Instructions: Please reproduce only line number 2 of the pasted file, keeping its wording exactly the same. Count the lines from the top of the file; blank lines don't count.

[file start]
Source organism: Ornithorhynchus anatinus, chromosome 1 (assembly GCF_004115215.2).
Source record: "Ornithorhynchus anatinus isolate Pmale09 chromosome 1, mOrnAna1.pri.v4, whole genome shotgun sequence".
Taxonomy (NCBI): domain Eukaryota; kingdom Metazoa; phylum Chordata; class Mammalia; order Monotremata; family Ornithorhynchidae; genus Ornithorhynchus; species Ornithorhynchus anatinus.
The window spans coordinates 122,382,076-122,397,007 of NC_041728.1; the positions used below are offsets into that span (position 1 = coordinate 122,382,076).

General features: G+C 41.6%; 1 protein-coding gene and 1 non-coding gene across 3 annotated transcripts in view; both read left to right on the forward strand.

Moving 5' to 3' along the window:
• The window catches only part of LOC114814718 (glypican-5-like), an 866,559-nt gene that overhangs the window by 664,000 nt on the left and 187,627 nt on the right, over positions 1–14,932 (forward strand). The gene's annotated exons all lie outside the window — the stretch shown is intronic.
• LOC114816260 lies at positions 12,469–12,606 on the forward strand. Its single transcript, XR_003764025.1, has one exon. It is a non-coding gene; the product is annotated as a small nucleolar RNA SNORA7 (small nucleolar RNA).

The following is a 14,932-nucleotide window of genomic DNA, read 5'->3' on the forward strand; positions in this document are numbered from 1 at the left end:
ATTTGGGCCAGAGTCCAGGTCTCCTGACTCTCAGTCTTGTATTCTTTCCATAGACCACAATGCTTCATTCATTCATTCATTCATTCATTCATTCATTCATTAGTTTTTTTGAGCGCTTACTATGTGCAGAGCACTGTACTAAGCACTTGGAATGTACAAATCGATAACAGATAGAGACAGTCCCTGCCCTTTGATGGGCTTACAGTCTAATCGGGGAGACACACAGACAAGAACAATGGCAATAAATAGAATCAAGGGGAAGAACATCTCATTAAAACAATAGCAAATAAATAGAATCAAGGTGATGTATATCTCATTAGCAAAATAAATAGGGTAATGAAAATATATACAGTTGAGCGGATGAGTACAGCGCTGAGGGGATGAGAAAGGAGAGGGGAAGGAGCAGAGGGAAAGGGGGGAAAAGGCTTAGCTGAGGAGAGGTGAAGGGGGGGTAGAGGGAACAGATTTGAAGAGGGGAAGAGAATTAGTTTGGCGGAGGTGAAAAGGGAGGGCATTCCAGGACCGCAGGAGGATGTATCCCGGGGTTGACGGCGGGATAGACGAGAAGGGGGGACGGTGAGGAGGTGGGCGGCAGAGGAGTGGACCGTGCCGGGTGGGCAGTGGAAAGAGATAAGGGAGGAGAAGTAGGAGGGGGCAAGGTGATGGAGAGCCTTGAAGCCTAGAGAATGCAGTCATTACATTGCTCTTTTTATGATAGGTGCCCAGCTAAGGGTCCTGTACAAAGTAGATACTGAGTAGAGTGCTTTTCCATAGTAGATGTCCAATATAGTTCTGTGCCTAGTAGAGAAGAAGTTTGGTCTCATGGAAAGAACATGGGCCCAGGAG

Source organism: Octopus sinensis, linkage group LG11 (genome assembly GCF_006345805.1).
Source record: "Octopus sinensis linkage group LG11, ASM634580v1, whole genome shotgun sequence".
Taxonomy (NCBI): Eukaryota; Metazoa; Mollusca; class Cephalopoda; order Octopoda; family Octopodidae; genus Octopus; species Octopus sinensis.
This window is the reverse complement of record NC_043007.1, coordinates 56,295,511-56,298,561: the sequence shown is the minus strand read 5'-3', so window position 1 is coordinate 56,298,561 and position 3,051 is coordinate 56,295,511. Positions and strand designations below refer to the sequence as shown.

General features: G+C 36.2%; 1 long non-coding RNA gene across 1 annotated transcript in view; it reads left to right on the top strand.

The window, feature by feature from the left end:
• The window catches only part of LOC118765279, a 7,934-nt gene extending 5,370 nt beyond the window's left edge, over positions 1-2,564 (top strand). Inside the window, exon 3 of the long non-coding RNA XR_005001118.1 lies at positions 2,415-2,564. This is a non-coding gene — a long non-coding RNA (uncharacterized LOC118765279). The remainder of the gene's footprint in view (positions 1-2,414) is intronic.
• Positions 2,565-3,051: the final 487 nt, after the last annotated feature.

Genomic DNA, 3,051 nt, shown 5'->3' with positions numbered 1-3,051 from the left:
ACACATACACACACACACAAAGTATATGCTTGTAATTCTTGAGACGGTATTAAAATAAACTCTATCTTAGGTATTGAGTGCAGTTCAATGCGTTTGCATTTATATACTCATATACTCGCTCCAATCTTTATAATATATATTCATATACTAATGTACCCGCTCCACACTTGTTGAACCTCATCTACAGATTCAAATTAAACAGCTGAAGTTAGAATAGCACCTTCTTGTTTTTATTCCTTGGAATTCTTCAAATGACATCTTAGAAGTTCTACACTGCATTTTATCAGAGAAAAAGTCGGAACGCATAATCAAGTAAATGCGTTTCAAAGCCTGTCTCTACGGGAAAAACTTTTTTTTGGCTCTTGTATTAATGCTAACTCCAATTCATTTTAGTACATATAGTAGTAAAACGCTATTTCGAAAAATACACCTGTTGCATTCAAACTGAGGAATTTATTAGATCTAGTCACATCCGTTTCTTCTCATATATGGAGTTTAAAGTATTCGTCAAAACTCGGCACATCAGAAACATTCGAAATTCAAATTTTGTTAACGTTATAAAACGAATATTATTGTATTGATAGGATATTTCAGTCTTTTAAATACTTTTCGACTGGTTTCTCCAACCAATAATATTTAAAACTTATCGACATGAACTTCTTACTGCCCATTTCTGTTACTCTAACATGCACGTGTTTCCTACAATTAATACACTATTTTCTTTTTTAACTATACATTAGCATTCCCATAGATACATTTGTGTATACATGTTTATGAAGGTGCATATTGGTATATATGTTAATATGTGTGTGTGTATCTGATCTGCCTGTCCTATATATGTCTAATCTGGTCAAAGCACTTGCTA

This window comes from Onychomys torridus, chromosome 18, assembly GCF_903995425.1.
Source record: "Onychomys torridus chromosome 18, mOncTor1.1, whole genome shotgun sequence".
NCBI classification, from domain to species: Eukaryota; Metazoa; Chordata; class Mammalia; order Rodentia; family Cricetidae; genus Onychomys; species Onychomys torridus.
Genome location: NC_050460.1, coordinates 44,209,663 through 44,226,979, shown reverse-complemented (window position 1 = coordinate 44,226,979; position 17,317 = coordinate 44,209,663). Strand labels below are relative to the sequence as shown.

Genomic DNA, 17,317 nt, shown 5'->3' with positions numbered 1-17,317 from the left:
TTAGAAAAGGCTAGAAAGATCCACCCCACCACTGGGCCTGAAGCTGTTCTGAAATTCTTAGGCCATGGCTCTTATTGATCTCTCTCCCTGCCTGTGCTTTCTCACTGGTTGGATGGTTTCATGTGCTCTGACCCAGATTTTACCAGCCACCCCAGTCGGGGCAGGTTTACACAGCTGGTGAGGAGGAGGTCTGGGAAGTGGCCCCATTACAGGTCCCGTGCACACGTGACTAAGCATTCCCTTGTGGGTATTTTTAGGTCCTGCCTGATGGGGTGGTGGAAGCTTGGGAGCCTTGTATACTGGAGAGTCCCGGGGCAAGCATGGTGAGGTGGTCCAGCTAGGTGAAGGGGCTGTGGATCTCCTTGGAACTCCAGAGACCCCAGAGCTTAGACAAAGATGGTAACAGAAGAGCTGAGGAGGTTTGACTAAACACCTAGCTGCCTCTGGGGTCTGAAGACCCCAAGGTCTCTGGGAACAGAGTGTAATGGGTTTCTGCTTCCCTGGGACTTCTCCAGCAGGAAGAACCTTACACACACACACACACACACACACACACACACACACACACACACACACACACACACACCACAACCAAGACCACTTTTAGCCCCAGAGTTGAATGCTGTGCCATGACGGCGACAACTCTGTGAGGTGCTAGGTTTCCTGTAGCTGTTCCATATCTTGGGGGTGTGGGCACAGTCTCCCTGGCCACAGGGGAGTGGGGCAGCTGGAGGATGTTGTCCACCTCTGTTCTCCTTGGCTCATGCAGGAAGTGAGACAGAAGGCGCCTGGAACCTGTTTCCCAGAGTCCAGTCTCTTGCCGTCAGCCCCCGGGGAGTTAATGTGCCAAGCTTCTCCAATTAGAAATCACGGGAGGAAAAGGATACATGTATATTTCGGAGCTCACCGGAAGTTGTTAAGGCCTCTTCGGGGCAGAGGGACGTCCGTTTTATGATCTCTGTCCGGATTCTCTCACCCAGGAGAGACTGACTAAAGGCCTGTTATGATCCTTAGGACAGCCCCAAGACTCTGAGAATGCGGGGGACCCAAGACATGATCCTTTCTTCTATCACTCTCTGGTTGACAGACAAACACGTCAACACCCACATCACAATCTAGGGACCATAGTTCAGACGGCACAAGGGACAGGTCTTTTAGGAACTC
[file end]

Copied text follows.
Source record: "Ornithorhynchus anatinus isolate Pmale09 chromosome 1, mOrnAna1.pri.v4, whole genome shotgun sequence".